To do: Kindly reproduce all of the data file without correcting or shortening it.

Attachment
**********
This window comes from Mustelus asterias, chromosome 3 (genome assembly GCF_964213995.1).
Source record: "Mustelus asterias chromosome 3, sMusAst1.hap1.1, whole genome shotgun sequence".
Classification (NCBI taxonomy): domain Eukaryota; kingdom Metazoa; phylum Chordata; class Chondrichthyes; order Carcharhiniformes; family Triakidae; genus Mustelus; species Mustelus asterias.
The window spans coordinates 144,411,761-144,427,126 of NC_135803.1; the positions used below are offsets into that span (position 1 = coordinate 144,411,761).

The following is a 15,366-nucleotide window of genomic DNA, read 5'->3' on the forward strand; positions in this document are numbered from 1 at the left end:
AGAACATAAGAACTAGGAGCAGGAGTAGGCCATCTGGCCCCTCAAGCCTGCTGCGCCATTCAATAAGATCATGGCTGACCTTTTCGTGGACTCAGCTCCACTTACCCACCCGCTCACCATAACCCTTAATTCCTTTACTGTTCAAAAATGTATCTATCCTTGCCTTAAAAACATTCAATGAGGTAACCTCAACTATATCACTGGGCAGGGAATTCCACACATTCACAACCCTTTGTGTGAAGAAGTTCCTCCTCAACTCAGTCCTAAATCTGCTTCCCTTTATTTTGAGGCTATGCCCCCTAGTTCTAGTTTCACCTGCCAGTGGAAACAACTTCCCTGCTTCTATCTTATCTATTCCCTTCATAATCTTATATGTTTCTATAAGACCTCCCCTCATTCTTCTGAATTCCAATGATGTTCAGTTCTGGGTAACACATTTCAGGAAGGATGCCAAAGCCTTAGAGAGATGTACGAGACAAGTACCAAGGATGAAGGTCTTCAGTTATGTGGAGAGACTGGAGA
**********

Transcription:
This window comes from Mustelus asterias, chromosome 3 (genome assembly GCF_964213995.1).
Source record: "Mustelus asterias chromosome 3, sMusAst1.hap1.1, whole genome shotgun sequence".
Classification (NCBI taxonomy): domain Eukaryota; kingdom Metazoa; phylum Chordata; class Chondrichthyes; order Carcharhiniformes; family Triakidae; genus Mustelus; species Mustelus asterias.
The window spans coordinates 144,411,761-144,427,126 of NC_135803.1; the positions used below are offsets into that span (position 1 = coordinate 144,411,761).

The following is a 15,366-nucleotide window of genomic DNA, read 5'->3' on the forward strand; positions in this document are numbered from 1 at the left end:
AGAACATAAGAACTAGGAGCAGGAGTAGGCCATCTGGCCCCTCAAGCCTGCTGCGCCATTCAATAAGATCATGGCTGACCTTTTCGTGGACTCAGCTCCACTTACCCACCCGCTCACCATAACCCTTAATTCCTTTACTGTTCAAAAATGTATCTATCCTTGCCTTAAAAACATTCAATGAGGTAACCTCAACTATATCACTGGGCAGGGAATTCCACACATTCACAACCCTTTGTGTGAAGAAGTTCCTCCTCAACTCAGTCCTAAATCTGCTTCCCTTTATTTTGAGGCTATGCCCCCTAGTTCTAGTTTCACCTGCCAGTGGAAACAACTTCCCTGCTTCTATCTTATCTATTCCCTTCATAATCTTATATGTTTCTATAAGACCTCCCCTCATTCTTCTGAATTCCAATGATGTTCAGTTCTGGGTAACACATTTCAGGAAGGATGCCAAAGCCTTAGAGAGATGTACGAGACAAGTACCAAGGATGAAGGTCTTCAGTTATGTGGAGAGACTGGAGA